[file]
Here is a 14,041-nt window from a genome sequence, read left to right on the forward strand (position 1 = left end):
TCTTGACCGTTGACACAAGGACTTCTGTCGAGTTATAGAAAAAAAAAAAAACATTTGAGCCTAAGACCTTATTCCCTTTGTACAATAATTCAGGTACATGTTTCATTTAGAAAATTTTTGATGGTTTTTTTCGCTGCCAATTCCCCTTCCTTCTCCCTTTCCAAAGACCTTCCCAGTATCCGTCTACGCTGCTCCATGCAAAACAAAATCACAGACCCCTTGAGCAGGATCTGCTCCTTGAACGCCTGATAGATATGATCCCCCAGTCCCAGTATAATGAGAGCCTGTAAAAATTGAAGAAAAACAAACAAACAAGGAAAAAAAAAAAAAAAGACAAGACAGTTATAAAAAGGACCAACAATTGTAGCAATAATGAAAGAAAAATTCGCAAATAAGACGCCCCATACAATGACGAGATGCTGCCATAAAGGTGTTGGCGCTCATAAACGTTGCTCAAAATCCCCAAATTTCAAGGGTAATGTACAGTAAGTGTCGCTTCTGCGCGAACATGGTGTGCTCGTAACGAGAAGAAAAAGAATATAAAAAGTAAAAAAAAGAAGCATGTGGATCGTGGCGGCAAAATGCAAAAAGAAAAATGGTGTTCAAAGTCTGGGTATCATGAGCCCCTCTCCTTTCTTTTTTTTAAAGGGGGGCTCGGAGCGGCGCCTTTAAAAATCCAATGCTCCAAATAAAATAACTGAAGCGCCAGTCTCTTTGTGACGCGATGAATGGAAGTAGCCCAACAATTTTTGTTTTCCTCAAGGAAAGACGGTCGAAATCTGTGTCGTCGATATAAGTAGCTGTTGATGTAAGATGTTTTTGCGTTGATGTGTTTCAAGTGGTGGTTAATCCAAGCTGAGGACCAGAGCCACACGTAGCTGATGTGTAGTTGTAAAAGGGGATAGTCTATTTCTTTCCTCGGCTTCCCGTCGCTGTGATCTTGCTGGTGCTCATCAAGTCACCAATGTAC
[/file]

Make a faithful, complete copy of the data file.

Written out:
Here is a 14,041-nt window from a genome sequence, read left to right on the forward strand (position 1 = left end):
TCTTGACCGTTGACACAAGGACTTCTGTCGAGTTATAGAAAAAAAAAAAAACATTTGAGCCTAAGACCTTATTCCCTTTGTACAATAATTCAGGTACATGTTTCATTTAGAAAATTTTTGATGGTTTTTTTCGCTGCCAATTCCCCTTCCTTCTCCCTTTCCAAAGACCTTCCCAGTATCCGTCTACGCTGCTCCATGCAAAACAAAATCACAGACCCCTTGAGCAGGATCTGCTCCTTGAACGCCTGATAGATATGATCCCCCAGTCCCAGTATAATGAGAGCCTGTAAAAATTGAAGAAAAACAAACAAACAAGGAAAAAAAAAAAAAAAGACAAGACAGTTATAAAAAGGACCAACAATTGTAGCAATAATGAAAGAAAAATTCGCAAATAAGACGCCCCATACAATGACGAGATGCTGCCATAAAGGTGTTGGCGCTCATAAACGTTGCTCAAAATCCCCAAATTTCAAGGGTAATGTACAGTAAGTGTCGCTTCTGCGCGAACATGGTGTGCTCGTAACGAGAAGAAAAAGAATATAAAAAGTAAAAAAAAGAAGCATGTGGATCGTGGCGGCAAAATGCAAAAAGAAAAATGGTGTTCAAAGTCTGGGTATCATGAGCCCCTCTCCTTTCTTTTTTTTAAAGGGGGGCTCGGAGCGGCGCCTTTAAAAATCCAATGCTCCAAATAAAATAACTGAAGCGCCAGTCTCTTTGTGACGCGATGAATGGAAGTAGCCCAACAATTTTTGTTTTCCTCAAGGAAAGACGGTCGAAATCTGTGTCGTCGATATAAGTAGCTGTTGATGTAAGATGTTTTTGCGTTGATGTGTTTCAAGTGGTGGTTAATCCAAGCTGAGGACCAGAGCCACACGTAGCTGATGTGTAGTTGTAAAAGGGGATAGTCTATTTCTTTCCTCGGCTTCCCGTCGCTGTGATCTTGCTGGTGCTCATCAAGTCACCAATGTAC